In Northern California Water Association et al. v. State Water Resources Control Board et al., the California Third District Court of Appeal rejected challenges to a new annual fee on water right permit and license holders imposed on them during Fiscal Year 2003-2004 by the State Water Resources Control Board.
The appellate decision reversed the trial court and determined that the fee constituted a valid regulatory fee and not an unlawful tax.
The ruling is another example of the uphill legal battle faced by challengers to regulatory fees imposed by public agencies in California, and it underscores the need of property owners and other stakeholders to provide early input in any available administrative review or public vetting process prior to such fees being officially adopted.
In the recently decided case of Northern California Water Association et al. v. State Water Resources Control Board et al. C075866, 2018 WL 1127892, 3rd Appellate District, March 2, 2018 (NCWA), the California Court of Appeal rejected challenges to a new annual fee on water right permit and license holders imposed on them during Fiscal Year 2003-2004 by the State Water Resources Control Board (the Board). The fee was imposed in order to cover a portion of the costs of regulatory activities of the Board's Division of Water Rights (the Division). In so doing, the court reversed the trial court and determined that the fee constituted a valid regulatory fee and not an unlawful tax.
Court of Appeal Decision
Challengers Northern California Water Association, California Farm Bureau Federation and individual fee payors prevailed at the trial court level on their claims that the California statutory and regulatory framework authorizing the annual fee (Water Code §§1525, 1540, 1550-1552, and 1560; Cal. Code Regs, Title 23, §§1066, 1073) imposed an unlawful tax that failed to meet the requirement of a two-thirds vote by the legislature under Proposition 13 (Article XIII A, Section 3 of the California Constitution), as opposed to a valid regulatory fee, requiring only a simple majority. The annual fee allocated the entire cost of the Division's regulatory activities to permit and license holders, while non-paying water-right holders who also benefited from and placed burdens on the Division's activities paid nothing.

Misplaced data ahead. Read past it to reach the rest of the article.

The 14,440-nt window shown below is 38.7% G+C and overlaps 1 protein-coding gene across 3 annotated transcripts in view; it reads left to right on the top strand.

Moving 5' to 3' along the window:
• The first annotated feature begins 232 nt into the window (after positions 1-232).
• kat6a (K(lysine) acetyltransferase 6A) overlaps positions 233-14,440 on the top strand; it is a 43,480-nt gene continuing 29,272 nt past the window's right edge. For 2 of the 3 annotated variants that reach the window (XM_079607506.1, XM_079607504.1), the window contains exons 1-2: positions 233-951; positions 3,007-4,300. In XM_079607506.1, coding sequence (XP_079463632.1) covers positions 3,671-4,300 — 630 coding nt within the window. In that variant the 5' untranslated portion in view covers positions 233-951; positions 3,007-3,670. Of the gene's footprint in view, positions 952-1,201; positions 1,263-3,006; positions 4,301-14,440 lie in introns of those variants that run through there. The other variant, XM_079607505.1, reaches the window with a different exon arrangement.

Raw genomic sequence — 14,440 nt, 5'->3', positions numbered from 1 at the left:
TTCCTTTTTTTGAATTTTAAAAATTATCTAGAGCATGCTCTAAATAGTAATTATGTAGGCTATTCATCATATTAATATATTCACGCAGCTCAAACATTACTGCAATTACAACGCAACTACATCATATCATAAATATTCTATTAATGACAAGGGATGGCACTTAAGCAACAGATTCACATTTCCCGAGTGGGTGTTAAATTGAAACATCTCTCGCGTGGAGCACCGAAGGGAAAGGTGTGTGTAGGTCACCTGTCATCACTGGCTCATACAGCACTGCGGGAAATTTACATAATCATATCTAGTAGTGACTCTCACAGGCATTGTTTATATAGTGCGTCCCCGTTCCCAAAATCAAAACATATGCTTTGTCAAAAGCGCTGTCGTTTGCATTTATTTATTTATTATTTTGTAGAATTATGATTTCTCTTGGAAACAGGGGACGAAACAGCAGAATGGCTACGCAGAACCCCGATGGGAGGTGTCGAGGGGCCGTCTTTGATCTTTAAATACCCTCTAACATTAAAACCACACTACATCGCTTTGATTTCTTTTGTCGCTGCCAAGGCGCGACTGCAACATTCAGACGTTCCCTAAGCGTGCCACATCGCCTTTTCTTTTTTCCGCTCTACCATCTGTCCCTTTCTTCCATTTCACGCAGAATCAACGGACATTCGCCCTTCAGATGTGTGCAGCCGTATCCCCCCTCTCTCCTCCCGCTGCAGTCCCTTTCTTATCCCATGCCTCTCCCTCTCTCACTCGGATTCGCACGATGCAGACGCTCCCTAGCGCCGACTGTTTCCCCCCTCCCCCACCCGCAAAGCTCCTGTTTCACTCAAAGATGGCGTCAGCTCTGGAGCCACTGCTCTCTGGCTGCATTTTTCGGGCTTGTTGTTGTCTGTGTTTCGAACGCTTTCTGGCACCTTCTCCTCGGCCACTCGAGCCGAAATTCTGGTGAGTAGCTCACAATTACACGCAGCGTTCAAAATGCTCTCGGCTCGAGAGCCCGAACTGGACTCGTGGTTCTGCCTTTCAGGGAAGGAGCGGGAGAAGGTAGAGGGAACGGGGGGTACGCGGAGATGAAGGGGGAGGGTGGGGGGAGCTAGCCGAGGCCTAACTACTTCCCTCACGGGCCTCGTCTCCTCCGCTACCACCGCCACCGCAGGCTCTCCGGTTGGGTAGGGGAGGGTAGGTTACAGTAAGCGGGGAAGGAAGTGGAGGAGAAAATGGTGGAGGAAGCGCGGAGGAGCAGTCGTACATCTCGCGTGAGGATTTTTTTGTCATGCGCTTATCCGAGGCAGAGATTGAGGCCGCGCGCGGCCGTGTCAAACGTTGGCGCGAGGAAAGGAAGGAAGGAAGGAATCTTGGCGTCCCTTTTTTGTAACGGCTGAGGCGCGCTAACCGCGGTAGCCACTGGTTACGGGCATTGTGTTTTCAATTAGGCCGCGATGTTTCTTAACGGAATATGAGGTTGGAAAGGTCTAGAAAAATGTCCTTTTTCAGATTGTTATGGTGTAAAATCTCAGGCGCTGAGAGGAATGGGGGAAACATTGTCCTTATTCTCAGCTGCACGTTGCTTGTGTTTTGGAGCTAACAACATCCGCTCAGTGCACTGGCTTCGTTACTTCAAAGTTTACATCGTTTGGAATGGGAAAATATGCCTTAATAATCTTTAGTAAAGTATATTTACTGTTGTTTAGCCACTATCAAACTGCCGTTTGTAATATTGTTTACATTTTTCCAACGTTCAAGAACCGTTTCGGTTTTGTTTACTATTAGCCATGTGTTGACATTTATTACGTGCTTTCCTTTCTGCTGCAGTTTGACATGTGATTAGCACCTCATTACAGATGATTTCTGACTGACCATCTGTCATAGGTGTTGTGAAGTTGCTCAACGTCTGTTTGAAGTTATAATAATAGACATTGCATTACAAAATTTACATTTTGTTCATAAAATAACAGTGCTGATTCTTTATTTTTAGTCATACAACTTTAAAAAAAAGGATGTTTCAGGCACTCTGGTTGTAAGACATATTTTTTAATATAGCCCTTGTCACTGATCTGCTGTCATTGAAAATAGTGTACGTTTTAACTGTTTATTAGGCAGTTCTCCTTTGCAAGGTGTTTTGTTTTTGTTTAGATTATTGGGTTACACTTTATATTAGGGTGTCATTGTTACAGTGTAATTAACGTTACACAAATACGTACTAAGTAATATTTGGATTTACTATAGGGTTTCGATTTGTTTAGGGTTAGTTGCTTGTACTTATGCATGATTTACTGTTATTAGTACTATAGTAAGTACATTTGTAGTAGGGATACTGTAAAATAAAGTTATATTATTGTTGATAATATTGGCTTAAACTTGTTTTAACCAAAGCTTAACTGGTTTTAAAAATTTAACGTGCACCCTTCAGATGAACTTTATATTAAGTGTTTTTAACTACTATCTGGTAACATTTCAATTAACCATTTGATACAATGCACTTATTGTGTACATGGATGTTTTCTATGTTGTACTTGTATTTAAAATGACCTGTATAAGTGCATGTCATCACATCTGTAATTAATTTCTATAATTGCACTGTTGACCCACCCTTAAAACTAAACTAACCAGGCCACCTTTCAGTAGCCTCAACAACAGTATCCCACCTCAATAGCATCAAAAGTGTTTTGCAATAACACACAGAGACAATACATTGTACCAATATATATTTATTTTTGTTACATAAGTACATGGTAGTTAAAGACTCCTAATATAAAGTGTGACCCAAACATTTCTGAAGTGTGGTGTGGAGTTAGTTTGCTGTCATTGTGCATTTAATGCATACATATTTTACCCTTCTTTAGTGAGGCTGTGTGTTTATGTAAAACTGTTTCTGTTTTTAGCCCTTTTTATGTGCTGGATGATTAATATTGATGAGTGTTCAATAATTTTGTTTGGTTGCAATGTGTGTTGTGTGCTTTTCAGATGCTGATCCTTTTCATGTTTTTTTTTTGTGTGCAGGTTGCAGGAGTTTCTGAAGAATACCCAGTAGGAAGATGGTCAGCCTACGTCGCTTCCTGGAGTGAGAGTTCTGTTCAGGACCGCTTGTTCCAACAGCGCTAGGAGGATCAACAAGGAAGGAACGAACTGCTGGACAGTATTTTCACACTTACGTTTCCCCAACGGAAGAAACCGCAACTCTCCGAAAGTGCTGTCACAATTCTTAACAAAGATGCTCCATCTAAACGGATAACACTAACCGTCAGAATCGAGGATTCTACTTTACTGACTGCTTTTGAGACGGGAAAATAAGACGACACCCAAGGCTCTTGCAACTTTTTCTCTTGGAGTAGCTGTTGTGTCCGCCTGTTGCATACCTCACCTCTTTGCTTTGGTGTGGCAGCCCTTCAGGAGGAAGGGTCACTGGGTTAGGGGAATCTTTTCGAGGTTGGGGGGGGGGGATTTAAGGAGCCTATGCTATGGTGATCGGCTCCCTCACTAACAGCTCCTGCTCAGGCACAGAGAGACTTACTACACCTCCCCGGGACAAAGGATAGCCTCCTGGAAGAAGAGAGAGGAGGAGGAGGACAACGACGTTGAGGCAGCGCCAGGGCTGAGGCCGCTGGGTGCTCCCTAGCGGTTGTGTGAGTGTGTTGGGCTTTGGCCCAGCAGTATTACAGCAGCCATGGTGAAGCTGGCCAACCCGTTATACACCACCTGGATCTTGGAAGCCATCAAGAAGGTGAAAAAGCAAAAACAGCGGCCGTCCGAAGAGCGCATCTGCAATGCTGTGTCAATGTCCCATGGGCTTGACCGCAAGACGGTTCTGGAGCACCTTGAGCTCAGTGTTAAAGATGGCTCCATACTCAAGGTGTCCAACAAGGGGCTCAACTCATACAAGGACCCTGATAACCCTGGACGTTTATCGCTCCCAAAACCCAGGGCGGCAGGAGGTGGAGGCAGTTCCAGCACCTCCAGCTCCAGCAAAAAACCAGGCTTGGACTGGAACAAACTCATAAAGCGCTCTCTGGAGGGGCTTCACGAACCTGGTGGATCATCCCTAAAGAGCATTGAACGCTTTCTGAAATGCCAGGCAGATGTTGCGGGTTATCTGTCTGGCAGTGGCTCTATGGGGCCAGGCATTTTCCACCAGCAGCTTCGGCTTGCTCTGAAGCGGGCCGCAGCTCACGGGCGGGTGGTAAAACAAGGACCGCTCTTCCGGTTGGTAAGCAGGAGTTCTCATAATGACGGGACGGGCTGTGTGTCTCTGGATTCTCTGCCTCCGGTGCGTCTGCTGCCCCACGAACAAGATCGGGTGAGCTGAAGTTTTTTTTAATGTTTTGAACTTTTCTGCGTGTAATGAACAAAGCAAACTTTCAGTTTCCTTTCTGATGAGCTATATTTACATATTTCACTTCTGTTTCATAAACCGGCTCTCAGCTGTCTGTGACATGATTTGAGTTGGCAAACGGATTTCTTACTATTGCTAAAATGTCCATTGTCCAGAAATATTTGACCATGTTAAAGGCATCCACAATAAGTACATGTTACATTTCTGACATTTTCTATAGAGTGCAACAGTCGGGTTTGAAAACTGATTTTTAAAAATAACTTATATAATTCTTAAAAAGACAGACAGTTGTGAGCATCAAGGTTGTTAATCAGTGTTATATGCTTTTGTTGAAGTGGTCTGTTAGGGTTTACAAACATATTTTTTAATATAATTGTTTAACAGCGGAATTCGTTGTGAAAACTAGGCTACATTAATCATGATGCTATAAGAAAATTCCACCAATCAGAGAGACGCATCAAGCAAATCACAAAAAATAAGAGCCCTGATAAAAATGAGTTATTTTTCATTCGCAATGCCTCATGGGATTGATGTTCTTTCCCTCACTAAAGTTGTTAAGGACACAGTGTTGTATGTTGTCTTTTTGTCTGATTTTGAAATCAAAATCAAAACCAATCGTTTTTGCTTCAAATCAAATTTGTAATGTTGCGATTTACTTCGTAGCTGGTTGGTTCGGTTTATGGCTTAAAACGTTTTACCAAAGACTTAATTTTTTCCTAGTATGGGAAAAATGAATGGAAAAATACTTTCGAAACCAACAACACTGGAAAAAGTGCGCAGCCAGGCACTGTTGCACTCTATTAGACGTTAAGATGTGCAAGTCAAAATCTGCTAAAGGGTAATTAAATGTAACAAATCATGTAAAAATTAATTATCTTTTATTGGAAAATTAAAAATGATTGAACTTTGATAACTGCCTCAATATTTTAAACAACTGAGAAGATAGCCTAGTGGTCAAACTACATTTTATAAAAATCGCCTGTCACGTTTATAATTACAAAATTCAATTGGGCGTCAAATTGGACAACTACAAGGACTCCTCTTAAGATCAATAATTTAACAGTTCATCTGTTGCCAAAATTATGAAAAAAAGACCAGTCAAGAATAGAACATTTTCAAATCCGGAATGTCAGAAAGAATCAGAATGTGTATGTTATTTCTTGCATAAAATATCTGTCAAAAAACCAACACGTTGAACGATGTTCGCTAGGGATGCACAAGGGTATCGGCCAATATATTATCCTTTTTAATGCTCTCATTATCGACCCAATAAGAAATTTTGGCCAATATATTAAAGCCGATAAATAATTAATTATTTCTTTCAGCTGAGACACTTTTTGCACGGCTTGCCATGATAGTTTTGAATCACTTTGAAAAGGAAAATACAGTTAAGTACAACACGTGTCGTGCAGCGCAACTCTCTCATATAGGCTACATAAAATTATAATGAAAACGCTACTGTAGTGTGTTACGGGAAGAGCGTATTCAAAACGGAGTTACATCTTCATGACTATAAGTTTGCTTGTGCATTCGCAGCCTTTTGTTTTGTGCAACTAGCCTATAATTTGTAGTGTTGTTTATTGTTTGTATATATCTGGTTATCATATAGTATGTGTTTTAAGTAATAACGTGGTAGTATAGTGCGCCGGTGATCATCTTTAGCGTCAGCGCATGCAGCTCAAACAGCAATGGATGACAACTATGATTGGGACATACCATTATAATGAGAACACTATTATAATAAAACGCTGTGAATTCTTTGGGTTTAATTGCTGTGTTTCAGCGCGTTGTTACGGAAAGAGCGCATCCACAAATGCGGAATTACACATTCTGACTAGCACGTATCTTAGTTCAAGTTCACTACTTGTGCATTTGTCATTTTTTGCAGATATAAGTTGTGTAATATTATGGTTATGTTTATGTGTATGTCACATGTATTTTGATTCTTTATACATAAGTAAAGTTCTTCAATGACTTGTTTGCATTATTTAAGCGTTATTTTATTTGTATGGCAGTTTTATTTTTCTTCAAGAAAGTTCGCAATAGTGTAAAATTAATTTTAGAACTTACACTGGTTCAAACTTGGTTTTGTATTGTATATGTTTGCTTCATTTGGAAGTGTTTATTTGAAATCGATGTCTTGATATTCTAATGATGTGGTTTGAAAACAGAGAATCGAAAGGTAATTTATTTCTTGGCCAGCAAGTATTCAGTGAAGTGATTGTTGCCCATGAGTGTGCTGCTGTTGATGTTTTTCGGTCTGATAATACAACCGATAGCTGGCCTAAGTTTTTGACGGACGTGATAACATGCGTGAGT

The trial court also found that the fees, as allocated to water supply contractors under the Central Valley Project (CVP) water supply project administered by the U.S. Bureau of Reclamation (USBR), violated the supremacy clause of the U.S. Constitution because they exceeded the contractors' beneficial interest in the USBR's water rights. In addition, the trial court found that the fee regulations were invalid because they operated in an arbitrary manner as to a single payor, the Imperial Irrigation District.